Fastelavn (Carnival in Denmark)

Fastelavn (Carnival in Denmark)
In February or early March, Western Christians around the world celebrate Carnival, a festive season that occurs before Lent. The term Carnival is traditionally used in predominantly Roman Catholic countries. In the historically Lutheran nations, such as Denmark, the celebration is typically referred to as Fastelavn.

The word Fastelavn derives from Old Danish fastelaghen, which means “fast-evening”, or the eve of Lent. It has cognates in other Germanic languages, including Dutch, Estonian and Limburgish. Fastelavn has been celebrated in Denmark ever since it became a Protestant nation. It occurs on the Sunday or Monday before Ash Wednesday.

Carnival in Denmark is sometimes described as a Nordic Halloween because on this day, children dress up in costume and gather treats for the Carnival feast. Another popular custom among the children is called the fastelavnsris. It is a switch that children use to symbolically flog their parents to wake them up on the morning of Fastelavn. Fastelavnsris come in many shapes and forms, differing from area to area.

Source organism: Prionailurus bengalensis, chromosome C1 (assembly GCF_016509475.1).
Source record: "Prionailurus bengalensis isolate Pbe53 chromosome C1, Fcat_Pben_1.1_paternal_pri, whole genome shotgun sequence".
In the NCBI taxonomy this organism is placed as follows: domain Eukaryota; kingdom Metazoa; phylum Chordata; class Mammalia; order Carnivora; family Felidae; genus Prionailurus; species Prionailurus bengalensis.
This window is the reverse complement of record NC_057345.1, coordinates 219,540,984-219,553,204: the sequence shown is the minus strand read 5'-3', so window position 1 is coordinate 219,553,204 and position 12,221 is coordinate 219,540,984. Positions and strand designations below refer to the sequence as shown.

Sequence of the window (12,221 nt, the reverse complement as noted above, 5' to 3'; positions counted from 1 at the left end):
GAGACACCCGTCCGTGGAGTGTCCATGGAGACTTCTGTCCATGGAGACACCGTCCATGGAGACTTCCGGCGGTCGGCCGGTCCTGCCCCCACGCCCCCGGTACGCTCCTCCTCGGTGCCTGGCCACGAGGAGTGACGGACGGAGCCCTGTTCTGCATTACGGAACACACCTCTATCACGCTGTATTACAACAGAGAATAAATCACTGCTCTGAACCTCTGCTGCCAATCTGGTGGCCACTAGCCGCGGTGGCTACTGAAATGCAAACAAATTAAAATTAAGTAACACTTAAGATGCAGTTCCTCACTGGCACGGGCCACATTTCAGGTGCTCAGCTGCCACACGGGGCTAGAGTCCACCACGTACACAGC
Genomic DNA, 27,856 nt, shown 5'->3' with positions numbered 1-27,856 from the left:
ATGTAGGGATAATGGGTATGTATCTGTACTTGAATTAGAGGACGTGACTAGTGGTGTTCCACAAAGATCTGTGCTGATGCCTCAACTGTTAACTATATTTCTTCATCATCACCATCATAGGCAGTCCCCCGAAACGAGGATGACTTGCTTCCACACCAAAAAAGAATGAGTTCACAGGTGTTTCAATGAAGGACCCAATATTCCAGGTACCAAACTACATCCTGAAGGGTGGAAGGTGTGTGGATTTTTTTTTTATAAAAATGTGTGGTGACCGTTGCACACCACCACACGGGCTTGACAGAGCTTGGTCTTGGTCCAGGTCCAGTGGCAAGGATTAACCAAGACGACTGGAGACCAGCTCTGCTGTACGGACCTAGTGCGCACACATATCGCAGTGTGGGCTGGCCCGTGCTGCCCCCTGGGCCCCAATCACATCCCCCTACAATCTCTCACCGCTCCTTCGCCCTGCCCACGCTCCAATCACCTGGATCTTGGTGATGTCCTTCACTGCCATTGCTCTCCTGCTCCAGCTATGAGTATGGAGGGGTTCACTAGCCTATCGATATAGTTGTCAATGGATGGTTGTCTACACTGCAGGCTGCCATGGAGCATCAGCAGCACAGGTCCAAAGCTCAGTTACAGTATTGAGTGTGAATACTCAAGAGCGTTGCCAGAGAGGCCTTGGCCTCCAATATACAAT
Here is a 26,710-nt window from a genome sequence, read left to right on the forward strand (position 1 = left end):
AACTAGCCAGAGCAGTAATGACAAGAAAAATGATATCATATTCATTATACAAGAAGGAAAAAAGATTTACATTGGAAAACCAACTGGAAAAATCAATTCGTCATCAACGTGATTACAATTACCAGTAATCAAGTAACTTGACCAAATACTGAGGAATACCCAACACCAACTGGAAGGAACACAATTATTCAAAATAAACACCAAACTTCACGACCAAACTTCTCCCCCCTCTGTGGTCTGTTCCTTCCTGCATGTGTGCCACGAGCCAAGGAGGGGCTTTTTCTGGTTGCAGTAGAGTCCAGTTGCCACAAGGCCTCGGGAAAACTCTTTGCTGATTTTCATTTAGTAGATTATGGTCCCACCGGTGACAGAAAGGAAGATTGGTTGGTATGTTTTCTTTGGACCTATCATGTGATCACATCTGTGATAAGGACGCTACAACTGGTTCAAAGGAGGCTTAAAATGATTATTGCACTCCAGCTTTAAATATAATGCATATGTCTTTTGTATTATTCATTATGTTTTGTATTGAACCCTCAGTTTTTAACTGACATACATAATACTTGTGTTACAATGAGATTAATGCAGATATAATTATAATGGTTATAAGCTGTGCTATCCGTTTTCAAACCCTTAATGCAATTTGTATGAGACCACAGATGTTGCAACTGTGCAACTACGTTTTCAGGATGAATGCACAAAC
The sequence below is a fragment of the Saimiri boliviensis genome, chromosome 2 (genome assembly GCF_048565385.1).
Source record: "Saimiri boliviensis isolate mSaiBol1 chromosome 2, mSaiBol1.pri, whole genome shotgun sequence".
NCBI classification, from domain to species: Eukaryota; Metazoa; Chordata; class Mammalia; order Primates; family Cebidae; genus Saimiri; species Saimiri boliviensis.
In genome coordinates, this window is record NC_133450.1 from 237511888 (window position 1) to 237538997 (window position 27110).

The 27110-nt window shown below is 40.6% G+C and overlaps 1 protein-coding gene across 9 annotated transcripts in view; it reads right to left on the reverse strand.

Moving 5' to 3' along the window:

Traditional events associated with Fastelavn include slå katten af tønden (“hit the cat out of the barrel”), which is somewhat similar to the Mexican piñata. A wooden barrel with an image of cat on it is filled with candy and sometimes oranges. Children take turns to hit the barrel with sticks until all the candy spills out and the entire barrel is broken. In the medieval times, there was a real black cat in the barrel, and beating the barrel was a ritual designed to protect the community against evil.

In many countries, Carnival is associated with pancakes. In Denmark, however, a popular baked good eaten during Fastelavn is fastelavnsbolle (“Fastelavn bun”). It is a round sweet roll covered with icing and sometimes filled with whipped cream. Similar buns are eaten in Sweden and other Nordic countries.

Fastelavn must not be confused with the Copenhagen Carnival. The latter is a three-day carnival event held in Copenhagen’s Fælledparken on and around Whitsun (the Pentecost Sunday). It occurs in late May or early June and has nothing to do with the liturgical season of Lent.


Photo: lille-ursus




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